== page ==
Monday, December 22, 2014

Adair Turner Provides His Big Picture Of The Economy

This video of Adair Turner's speech in London pulls several strands of the economy together into a comprehensible mosaic.  He links rising income and wealth inequality to some of its more obvious causes such as globalization and immigration which expands the labor supply and fosters wage competition, but he also shows how our new economy decreases demand for labor and physical capital.  That contributes in income and wealth inequality and it also contributes to slower economic growth.  Its easy to see that effect when one compares Facebook with the Ford Motor Company.  A relatively small number of software engineers and physical capital was required to bring Facebook public at a value of $170 billion.  Facebook can also add new customers at almost zero marginal cost.  It also becomes more valuable through network effects.  The more customers it attracts, the more valuable it is to every customer and to advertisers.  Henry Ford needed a large labor supply and a huge investment in physical capital to bring his cars to market.  We also had to build the roads and the infrastructure necessary to support auto transport.  A large sales and service network was also required.  Business investment spending and consumer spending expanded as the auto industry developed.  Facebook made a small number of people very rich but it does relatively little to increase business investment and consumer spending.

Turner also destroys some of the myths about our banking system that taught in econ 101.  Banks do act as intermediators between savers and businesses that require those savings for investment.  Only 15% of bank assets are loans to businesses.  65% of the savings are used to fund mortgages,  and a large share of real estate transactions are for the purchase of existing properties.  25% of bank lending is used to support household consumption. 

Given the large amount of savings that are used to fund mortgages it is not surprising to learn that most of our wealth is held in real estate.  Moreover, most of the asset appreciation is in the price of the land.  There is a fixed supply of highly desired real estate locations and a high elasticity of demand for those locations.  Investors have responded by purchasing choice locations to capture the asset appreciation.  Most of that appreciation will go to investors who have surplus income.  That contributes to wealth inequality and it does little to expand aggregate demand.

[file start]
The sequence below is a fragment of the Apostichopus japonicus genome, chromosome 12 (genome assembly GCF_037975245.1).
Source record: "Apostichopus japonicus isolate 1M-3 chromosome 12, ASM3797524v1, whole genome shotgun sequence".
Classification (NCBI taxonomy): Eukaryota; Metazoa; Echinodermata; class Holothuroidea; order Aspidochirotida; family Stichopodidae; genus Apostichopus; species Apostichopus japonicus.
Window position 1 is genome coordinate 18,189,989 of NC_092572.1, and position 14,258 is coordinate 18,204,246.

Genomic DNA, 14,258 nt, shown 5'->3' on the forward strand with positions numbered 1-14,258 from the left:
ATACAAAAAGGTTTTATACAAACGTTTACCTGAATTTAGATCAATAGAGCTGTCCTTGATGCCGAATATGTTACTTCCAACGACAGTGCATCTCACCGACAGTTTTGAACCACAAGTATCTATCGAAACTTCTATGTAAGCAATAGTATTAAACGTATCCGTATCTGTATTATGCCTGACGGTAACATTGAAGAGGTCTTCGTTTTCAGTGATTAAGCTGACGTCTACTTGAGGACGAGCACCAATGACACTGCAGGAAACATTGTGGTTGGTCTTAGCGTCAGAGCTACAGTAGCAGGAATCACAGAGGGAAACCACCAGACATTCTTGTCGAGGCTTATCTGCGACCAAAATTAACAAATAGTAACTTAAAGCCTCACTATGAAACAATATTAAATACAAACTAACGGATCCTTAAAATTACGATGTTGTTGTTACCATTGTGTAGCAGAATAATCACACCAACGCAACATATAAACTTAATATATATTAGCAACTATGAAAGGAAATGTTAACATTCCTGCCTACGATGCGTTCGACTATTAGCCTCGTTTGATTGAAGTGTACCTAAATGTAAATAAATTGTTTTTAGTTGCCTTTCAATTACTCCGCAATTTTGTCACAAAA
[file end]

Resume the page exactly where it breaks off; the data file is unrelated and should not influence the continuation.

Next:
Turner argues that income inequality has led to the expansion of credit to support aggregate demand.  There has been almost no real wage growth for the bottom 75% of the income distribution in the US.  Consequently,  private credit has been used to fill the income gap. That is what the sub prime mortgage system was all about. The idea was to expand credit to households that would not otherwise have access to credit.  That is unsustainable over the long run.  Consumption spending slows down, the economy contracts, and government debt increases in response to declining tax revenue and increased spending on public welfare programs.  The rise in public debt leads to fiscal austerity, and a reliance on monetary policy to support fiscal austerity programs.

Turner is not a fan of quantitative easing.  He argues that low interest rates have driven up asset prices but they have done little to increase aggregate demand.  He favors policies that put more money into the hands of households that will spend it.  Progressive tax policies would be part of his agenda.

Turner does not have much regard for economists who claim that our basic problem is a skill gap.  It doesn't take much to destroy that argument.  A quick look at job growth projections by the US Bureau of Labor shows that there is very weak demand for computer and network technologists.  Moreover, wage growth in those areas has also been weak.  Most of the job growth is in the service sectors and many of those jobs do not require advanced training.

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